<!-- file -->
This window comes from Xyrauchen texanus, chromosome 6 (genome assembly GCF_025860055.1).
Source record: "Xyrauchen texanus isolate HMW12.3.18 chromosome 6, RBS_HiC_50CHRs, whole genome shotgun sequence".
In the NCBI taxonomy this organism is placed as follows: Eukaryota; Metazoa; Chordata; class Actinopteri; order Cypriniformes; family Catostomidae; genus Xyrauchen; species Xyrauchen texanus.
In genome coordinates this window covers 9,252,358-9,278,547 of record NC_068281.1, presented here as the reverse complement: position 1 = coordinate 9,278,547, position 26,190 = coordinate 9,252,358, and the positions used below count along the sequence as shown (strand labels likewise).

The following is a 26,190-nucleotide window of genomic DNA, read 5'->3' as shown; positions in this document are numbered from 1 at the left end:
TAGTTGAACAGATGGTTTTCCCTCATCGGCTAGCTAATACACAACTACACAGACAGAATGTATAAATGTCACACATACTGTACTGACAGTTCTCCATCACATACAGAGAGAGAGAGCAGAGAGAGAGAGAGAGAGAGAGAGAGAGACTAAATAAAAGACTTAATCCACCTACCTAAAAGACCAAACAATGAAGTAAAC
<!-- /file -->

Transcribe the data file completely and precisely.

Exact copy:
This window comes from Xyrauchen texanus, chromosome 6 (genome assembly GCF_025860055.1).
Source record: "Xyrauchen texanus isolate HMW12.3.18 chromosome 6, RBS_HiC_50CHRs, whole genome shotgun sequence".
In the NCBI taxonomy this organism is placed as follows: Eukaryota; Metazoa; Chordata; class Actinopteri; order Cypriniformes; family Catostomidae; genus Xyrauchen; species Xyrauchen texanus.
In genome coordinates this window covers 9,252,358-9,278,547 of record NC_068281.1, presented here as the reverse complement: position 1 = coordinate 9,278,547, position 26,190 = coordinate 9,252,358, and the positions used below count along the sequence as shown (strand labels likewise).

The following is a 26,190-nucleotide window of genomic DNA, read 5'->3' as shown; positions in this document are numbered from 1 at the left end:
TAGTTGAACAGATGGTTTTCCCTCATCGGCTAGCTAATACACAACTACACAGACAGAATGTATAAATGTCACACATACTGTACTGACAGTTCTCCATCACATACAGAGAGAGAGAGCAGAGAGAGAGAGAGAGAGAGAGAGAGAGACTAAATAAAAGACTTAATCCACCTACCTAAAAGACCAAACAATGAAGTAAAC